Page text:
$120 Billion Transportation Bond May Be Headed to Los Angeles County Voters
"[Los Angeles] Metro's board of directors will vote in June whether to place the measure on the November ballot," reports Laura J. Nelson, who writes about transportation and mobility at the Los Angeles Times.
The ballot measure would extend an existing half-cent sales tax for two more decades, and raise the county's sales tax rate by an additional half-cent for four decades or longer. The measure, which needs a two-thirds majority to pass, would boost Los Angeles County's base sales tax rate to 9.5%.
The two-thirds requirement stems from the 1978 landmark taxpayers initiative known as Prop 13. "Reducing the voter-approval threshold from two-thirds to 55% would not only ensure that locals could more easily raise funds for badly needed infrastructure, it could make those measures more effective by not having to please everyone and their mother," writes Ethan Elkind in a related piece.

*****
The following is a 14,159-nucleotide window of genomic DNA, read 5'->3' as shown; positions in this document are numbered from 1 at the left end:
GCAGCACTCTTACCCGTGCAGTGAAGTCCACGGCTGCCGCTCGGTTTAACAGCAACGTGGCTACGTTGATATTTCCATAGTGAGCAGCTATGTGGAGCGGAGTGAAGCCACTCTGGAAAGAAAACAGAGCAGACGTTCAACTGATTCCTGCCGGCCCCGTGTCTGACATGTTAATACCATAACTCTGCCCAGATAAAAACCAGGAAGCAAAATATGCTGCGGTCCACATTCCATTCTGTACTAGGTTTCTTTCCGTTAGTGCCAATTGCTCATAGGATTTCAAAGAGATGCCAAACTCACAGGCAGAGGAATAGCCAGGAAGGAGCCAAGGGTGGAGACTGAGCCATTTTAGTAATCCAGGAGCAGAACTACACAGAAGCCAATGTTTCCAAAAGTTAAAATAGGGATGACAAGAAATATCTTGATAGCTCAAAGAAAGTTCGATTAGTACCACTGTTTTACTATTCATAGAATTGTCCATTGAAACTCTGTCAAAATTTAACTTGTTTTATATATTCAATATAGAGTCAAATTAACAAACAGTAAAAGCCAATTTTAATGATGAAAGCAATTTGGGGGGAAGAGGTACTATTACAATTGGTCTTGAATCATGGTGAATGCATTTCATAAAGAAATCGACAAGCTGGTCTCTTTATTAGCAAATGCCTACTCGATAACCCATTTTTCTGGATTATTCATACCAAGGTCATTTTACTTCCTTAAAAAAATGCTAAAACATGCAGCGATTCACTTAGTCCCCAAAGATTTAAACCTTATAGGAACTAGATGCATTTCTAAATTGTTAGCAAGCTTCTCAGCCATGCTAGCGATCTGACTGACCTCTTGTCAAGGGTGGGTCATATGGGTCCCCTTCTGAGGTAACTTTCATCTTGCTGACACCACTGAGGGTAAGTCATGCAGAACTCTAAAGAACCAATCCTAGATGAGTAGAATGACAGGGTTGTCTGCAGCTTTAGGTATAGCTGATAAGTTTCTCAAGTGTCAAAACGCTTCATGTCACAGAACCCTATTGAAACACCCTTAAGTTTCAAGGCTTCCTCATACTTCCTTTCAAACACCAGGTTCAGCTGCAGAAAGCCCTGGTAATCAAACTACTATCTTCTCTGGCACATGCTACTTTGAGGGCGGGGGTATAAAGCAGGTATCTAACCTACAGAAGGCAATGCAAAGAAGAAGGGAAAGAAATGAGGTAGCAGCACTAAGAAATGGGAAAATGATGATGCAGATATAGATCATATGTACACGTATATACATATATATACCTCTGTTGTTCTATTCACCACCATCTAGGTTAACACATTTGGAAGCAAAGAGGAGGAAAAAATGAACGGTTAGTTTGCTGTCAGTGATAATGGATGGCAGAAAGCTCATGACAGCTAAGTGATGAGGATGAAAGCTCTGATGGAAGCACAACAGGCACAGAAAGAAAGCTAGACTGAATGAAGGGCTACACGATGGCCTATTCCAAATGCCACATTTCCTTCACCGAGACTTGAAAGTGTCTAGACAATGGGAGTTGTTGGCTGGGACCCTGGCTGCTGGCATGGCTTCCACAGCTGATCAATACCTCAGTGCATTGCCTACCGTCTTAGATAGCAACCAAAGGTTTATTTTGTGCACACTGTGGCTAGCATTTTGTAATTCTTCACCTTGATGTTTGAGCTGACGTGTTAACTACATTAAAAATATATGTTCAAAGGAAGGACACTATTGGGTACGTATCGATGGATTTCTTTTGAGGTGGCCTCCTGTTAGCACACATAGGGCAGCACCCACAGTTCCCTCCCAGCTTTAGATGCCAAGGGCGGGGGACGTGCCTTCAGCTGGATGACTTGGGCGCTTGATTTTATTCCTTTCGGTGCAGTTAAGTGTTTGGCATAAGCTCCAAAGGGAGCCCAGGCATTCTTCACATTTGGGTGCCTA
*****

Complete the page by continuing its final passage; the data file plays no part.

"As envisioned, the plan would funnel about one-third of the $120 billion into full or partial funding for five new transit lines and at least six extensions of lines that are already built or under construction, Metro officials said," writes Nelson. Among the eight additional projects she lists are:
- West Santa Ana Transit Corridor
- A further extension eastward of the foothill portion of the Gold Line
- One or more extensions of the Eastside Gold Line
- The final leg of the Wilshire Boulevard subway (Metro Purple Line Subway Extension)
Metro officials "spoke to The Times on condition of anonymity because they were not authorized to discuss the matter publicly," notes Nelson.